Habersham, an award-winning coastal development near Beaufort, S.C., never would have been built under traditional zoning codes. The large mixed-use community, which features a mix of single-family homes, townhomes, shops, restaurants, and offices, received approval under an increasingly popular zoning concept—form-based codes.

Unlike conventional codes, which control the use of land and the density of development without great regard for the resulting built environment, form-based codes support a vision for smart growth by controlling the physical form, with a lesser focus on land use.

“The primarily reason that they’re really catching on across the country is that the current zoning system is really broken,” says Daniel Parolek, co-author of Form-Based Codes: A Guide for Planners, Urban Designers, Municipalities, and Developers and a principal at Berkeley, Calif.-based architecture and urban design firm Opticos Design. “It has regulated placeless, auto-dependent development patterns that have consumed our countrysides, impacted our nation’s health, and left our historic downtowns and neighborhoods struggling to survive.”

The most recognized and earliest example of a development using a form-based code is Seaside, Fla., which was founded in 1981 and continues to use the zoning mechanism. Form-based codes have been slow to gain traction over the last two decades but are now generating more interest from both developers and municipalities as cities strive to create walkable, New Urbanist communities.

“Form-based codes have come about because the conventional [zoning process] is facing barriers in many communities,” says Peter Katz, founder of the Form-Based Codes Institute and owner of Carlsbad, Calif.-based consulting firm Trans/Form. “For developers wanting to [embrace] New Urbanism and smart growth, more and more are turning to form-based codes as the best tool for the job.”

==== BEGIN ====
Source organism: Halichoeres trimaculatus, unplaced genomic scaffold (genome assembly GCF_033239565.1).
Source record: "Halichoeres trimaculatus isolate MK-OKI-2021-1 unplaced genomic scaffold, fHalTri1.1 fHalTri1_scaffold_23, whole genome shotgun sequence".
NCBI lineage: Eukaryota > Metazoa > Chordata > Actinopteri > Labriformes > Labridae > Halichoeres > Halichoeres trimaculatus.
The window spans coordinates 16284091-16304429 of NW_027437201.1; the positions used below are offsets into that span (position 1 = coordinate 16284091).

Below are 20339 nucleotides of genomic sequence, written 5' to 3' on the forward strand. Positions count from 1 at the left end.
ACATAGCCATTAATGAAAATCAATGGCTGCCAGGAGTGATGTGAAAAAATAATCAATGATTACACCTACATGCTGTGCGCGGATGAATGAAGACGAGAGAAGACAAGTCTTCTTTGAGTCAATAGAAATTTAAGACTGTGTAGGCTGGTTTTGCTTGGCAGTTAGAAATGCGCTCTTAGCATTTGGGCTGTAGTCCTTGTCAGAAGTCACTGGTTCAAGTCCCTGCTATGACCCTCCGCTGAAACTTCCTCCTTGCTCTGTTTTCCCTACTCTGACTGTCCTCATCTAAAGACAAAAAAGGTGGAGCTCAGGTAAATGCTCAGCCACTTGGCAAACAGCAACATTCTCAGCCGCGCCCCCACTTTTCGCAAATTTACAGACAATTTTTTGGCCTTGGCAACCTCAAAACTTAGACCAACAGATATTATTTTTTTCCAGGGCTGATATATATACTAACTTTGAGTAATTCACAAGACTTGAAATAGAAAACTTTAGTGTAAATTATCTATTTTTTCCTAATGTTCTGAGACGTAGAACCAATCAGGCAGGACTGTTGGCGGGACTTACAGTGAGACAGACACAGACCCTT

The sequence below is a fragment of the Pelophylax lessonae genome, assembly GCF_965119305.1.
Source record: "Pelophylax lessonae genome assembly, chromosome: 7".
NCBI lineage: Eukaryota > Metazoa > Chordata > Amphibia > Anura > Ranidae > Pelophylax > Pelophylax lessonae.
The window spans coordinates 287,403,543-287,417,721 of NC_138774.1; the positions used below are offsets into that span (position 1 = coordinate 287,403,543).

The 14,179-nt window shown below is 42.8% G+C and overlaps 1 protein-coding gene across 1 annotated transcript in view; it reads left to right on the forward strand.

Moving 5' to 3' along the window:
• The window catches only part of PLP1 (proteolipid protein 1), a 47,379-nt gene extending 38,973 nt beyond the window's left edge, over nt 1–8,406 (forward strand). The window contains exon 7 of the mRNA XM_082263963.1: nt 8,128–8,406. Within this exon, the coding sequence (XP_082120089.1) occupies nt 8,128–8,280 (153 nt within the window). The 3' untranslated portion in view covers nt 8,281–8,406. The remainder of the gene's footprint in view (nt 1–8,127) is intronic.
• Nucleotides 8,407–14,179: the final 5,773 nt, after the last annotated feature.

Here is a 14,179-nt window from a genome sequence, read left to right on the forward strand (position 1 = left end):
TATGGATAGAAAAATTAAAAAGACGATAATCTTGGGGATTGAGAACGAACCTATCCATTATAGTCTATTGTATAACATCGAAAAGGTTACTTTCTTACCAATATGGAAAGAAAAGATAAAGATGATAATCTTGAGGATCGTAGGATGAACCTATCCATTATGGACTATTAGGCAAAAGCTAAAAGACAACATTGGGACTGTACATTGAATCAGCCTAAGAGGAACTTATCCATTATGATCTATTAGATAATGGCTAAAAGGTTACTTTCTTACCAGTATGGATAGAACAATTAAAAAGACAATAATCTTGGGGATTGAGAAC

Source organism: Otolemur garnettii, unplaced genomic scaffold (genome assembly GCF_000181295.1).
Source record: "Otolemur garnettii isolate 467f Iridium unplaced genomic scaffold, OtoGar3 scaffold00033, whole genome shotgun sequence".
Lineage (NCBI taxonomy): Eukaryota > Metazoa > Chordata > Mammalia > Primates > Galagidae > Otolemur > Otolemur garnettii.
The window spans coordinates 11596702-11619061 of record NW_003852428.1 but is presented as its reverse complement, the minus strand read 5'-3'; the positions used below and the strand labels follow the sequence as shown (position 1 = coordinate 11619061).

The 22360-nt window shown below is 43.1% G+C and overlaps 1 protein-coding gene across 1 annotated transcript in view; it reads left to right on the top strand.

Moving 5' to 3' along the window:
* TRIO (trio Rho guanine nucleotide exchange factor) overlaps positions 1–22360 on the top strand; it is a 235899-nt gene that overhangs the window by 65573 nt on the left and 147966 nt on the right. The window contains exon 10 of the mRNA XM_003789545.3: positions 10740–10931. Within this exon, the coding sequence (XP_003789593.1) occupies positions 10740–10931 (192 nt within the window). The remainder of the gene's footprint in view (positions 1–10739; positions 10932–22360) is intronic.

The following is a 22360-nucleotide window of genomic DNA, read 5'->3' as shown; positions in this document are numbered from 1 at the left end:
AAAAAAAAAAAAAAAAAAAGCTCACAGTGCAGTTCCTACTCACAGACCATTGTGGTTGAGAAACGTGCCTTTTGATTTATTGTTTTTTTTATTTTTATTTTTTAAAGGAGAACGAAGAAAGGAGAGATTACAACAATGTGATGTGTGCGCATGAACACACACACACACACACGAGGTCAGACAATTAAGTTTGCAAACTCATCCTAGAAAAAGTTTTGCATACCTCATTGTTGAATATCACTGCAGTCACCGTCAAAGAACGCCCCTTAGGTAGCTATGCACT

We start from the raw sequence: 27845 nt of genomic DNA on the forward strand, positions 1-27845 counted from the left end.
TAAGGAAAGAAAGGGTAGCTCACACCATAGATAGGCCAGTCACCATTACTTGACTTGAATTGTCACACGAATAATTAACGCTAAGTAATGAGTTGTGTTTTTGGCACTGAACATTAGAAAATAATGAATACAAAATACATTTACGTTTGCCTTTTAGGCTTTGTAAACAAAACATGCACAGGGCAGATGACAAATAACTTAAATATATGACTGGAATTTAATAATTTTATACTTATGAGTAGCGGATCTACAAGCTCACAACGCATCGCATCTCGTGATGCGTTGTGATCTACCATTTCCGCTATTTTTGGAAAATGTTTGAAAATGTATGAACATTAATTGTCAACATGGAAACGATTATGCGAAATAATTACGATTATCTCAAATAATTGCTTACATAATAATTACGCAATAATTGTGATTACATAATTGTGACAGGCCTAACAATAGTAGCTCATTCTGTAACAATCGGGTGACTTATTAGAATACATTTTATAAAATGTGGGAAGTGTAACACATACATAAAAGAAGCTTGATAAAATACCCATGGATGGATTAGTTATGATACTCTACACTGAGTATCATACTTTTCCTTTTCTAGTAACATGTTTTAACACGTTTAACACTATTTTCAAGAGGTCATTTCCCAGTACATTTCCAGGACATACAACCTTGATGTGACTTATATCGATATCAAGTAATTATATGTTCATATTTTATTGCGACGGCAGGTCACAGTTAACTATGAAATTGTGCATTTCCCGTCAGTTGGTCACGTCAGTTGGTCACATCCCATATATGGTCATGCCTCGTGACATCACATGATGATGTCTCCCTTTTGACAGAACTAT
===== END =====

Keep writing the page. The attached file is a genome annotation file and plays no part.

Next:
Form Meets Function

Form-based codes, presented in both diagrams and words, are keyed to a regulating plan that designates the appropriate form and scale of a development rather than only distinctions in land-use types. This is in contrast to conventional zoning's focus on the micromanagement and segregation of land.

Developers and municipalities formulate form-based codes, which are then subject to the approval of local governing bodies. [For specific components of the form-based system, see “Coding 101,” below.] “Nobody’s got a monopoly on innovation here,” Katz says. The form-based coding process often involves a public planning process, resulting in a plan for the project that both citizens and developers support.

“Developers and municipalities say, ‘We’re going to put the zoning to the side, look at what’s the best project for this place and come up with a plan for the project and let’s code to the plan,’” Katz says. “You’re coding to the plan, not planning to the zoning.”
The response from planning departments has improved as they’ve become more receptive to New Urbanism, says Bob Turner, principal of Beaufort, S.C.-based Habersham Land Co., the developer of Habersham and other communities in South Carolina and Tennessee. The codes allow municipalities as well as developers to visually show how a community is going to be built and what it will look like when completed.